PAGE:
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The rights of artists to terminate copyright grants has received a lot of recent attention in the wake of news that the estate of comic book legend Jack Kirby sent 45 notices of termination to Hollywood studios in an attempt to wrest control of such iconic superheroes as Spider-Man, Hulk and X-Men.
In our new article for IP Law & Business magazine, we explain why an artist’s right to terminate a copyright grant after a set period poses a significant, looming issue for the music industry too. In fact, we don’t think we’re overstating things by saying this issue could cripple the record business as we know it.
The article reveals that a termination notice was recently sent to Universal Music Group on the 1980 disco hit “Funkytown.”
In addition, THR power lawyer Lee Phillips is vowing to send termination notices on behalf of his own superstar clients by the end of the year. Phillips represents Barbara Streisand, Brian Wilson, and the Eagles among others.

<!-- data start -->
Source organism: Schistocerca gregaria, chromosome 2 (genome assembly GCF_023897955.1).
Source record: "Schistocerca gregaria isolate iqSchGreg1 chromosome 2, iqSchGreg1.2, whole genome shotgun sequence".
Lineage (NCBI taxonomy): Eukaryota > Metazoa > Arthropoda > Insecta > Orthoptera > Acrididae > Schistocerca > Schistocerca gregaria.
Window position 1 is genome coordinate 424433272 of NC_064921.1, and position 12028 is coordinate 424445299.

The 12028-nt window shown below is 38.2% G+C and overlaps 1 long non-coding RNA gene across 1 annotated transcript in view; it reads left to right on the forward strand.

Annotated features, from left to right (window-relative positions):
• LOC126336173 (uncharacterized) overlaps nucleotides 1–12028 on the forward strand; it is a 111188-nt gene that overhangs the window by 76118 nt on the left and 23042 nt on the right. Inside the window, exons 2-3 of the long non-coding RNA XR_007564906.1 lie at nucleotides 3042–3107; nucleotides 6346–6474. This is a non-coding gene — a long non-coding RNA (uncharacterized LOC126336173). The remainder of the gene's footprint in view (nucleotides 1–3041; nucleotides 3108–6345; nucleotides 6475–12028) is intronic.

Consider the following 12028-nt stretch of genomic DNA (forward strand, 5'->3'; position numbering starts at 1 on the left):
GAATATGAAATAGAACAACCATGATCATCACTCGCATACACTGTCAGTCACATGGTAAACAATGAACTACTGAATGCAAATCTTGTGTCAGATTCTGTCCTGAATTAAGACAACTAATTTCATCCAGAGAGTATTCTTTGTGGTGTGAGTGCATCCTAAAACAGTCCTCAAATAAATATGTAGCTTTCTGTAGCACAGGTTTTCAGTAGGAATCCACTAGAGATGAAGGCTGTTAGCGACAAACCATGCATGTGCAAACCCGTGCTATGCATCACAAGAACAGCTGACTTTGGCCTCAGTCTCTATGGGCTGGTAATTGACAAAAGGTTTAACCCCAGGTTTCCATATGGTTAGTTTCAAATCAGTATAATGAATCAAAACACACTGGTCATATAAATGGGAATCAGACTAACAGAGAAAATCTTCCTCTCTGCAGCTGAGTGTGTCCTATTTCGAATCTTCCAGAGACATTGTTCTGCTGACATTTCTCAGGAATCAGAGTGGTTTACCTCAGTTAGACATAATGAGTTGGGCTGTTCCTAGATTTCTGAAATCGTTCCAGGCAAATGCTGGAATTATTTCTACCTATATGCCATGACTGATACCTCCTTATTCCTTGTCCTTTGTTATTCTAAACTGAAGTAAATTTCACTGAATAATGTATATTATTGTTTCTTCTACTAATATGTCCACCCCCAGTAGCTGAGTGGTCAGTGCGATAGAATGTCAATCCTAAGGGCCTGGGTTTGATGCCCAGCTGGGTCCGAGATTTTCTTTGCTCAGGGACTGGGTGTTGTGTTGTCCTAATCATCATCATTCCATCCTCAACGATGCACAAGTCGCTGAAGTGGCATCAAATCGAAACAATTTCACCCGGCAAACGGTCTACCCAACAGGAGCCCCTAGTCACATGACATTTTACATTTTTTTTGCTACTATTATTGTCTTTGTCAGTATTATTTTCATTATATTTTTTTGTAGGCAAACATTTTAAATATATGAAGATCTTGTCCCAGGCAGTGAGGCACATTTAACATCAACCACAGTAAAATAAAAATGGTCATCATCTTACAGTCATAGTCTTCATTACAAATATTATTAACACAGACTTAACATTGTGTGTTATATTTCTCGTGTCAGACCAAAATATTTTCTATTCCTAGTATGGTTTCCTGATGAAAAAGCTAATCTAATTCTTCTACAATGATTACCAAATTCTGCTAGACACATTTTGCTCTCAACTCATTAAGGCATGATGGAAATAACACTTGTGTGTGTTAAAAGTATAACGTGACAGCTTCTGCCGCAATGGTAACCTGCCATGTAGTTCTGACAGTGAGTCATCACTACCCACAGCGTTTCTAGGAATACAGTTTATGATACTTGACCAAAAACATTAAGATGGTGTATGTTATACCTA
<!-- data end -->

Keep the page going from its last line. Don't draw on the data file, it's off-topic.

By 2013, artists will be able to effectuate their termination notices, but thanks to quirks in copyright law, the window to send notices on songs made between 1978 and 1984 will be closing soon. Ten years ago, the RIAA lead a move to change copyright law to buttress a “work for hire” court defense to these termination notices, but the industry was successfully pushed back by artists lead by Sheryl Crow and Eagles front-man Don Henley.
The rest of the story, and what the RIAA thinks is going to happen, can be read here.
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